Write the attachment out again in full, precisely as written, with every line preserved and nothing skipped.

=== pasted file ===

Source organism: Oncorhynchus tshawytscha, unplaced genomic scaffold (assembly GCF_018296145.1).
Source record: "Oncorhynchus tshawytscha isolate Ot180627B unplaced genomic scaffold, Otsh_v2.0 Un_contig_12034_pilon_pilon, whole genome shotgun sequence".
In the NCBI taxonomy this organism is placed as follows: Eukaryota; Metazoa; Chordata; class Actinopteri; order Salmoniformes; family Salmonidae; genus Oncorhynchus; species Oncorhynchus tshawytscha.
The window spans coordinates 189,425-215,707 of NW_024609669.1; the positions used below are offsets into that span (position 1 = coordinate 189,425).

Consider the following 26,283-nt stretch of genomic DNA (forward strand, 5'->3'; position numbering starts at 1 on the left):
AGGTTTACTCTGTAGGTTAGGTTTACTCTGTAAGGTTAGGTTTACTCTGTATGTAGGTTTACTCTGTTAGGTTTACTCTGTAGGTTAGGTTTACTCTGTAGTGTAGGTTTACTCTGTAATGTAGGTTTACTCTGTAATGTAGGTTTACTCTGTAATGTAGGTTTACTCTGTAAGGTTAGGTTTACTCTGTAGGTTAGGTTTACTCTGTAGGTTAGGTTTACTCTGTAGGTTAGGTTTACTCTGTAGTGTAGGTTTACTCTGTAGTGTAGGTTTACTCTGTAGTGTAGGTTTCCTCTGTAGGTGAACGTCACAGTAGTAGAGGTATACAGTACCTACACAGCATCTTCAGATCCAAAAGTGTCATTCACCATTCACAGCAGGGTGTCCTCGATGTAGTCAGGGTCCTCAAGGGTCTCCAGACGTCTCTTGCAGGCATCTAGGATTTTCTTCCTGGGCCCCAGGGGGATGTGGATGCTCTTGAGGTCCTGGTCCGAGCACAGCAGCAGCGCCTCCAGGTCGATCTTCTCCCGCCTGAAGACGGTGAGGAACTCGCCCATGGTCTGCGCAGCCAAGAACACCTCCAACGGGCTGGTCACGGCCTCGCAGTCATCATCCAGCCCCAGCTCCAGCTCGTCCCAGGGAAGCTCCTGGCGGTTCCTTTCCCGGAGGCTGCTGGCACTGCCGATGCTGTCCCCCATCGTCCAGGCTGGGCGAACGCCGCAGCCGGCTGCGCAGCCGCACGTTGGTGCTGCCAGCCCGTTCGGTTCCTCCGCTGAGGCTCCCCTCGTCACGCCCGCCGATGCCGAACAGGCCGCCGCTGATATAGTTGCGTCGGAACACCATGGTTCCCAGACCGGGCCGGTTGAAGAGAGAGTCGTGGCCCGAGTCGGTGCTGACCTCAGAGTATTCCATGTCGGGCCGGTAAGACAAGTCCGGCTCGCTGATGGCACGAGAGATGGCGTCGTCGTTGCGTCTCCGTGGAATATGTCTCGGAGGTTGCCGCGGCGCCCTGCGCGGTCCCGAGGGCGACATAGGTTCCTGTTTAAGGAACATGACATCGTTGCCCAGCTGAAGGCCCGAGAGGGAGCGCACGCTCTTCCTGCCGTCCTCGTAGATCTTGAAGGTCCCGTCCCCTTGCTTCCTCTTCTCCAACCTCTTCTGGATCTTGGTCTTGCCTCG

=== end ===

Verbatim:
Source organism: Oncorhynchus tshawytscha, unplaced genomic scaffold (assembly GCF_018296145.1).
Source record: "Oncorhynchus tshawytscha isolate Ot180627B unplaced genomic scaffold, Otsh_v2.0 Un_contig_12034_pilon_pilon, whole genome shotgun sequence".
In the NCBI taxonomy this organism is placed as follows: Eukaryota; Metazoa; Chordata; class Actinopteri; order Salmoniformes; family Salmonidae; genus Oncorhynchus; species Oncorhynchus tshawytscha.
The window spans coordinates 189,425-215,707 of NW_024609669.1; the positions used below are offsets into that span (position 1 = coordinate 189,425).

Consider the following 26,283-nt stretch of genomic DNA (forward strand, 5'->3'; position numbering starts at 1 on the left):
AGGTTTACTCTGTAGGTTAGGTTTACTCTGTAAGGTTAGGTTTACTCTGTATGTAGGTTTACTCTGTTAGGTTTACTCTGTAGGTTAGGTTTACTCTGTAGTGTAGGTTTACTCTGTAATGTAGGTTTACTCTGTAATGTAGGTTTACTCTGTAATGTAGGTTTACTCTGTAAGGTTAGGTTTACTCTGTAGGTTAGGTTTACTCTGTAGGTTAGGTTTACTCTGTAGGTTAGGTTTACTCTGTAGTGTAGGTTTACTCTGTAGTGTAGGTTTACTCTGTAGTGTAGGTTTCCTCTGTAGGTGAACGTCACAGTAGTAGAGGTATACAGTACCTACACAGCATCTTCAGATCCAAAAGTGTCATTCACCATTCACAGCAGGGTGTCCTCGATGTAGTCAGGGTCCTCAAGGGTCTCCAGACGTCTCTTGCAGGCATCTAGGATTTTCTTCCTGGGCCCCAGGGGGATGTGGATGCTCTTGAGGTCCTGGTCCGAGCACAGCAGCAGCGCCTCCAGGTCGATCTTCTCCCGCCTGAAGACGGTGAGGAACTCGCCCATGGTCTGCGCAGCCAAGAACACCTCCAACGGGCTGGTCACGGCCTCGCAGTCATCATCCAGCCCCAGCTCCAGCTCGTCCCAGGGAAGCTCCTGGCGGTTCCTTTCCCGGAGGCTGCTGGCACTGCCGATGCTGTCCCCCATCGTCCAGGCTGGGCGAACGCCGCAGCCGGCTGCGCAGCCGCACGTTGGTGCTGCCAGCCCGTTCGGTTCCTCCGCTGAGGCTCCCCTCGTCACGCCCGCCGATGCCGAACAGGCCGCCGCTGATATAGTTGCGTCGGAACACCATGGTTCCCAGACCGGGCCGGTTGAAGAGAGAGTCGTGGCCCGAGTCGGTGCTGACCTCAGAGTATTCCATGTCGGGCCGGTAAGACAAGTCCGGCTCGCTGATGGCACGAGAGATGGCGTCGTCGTTGCGTCTCCGTGGAATATGTCTCGGAGGTTGCCGCGGCGCCCTGCGCGGTCCCGAGGGCGACATAGGTTCCTGTTTAAGGAACATGACATCGTTGCCCAGCTGAAGGCCCGAGAGGGAGCGCACGCTCTTCCTGCCGTCCTCGTAGATCTTGAAGGTCCCGTCCCCTTGCTTCCTCTTCTCCAACCTCTTCTGGATCTTGGTCTTGCCTCG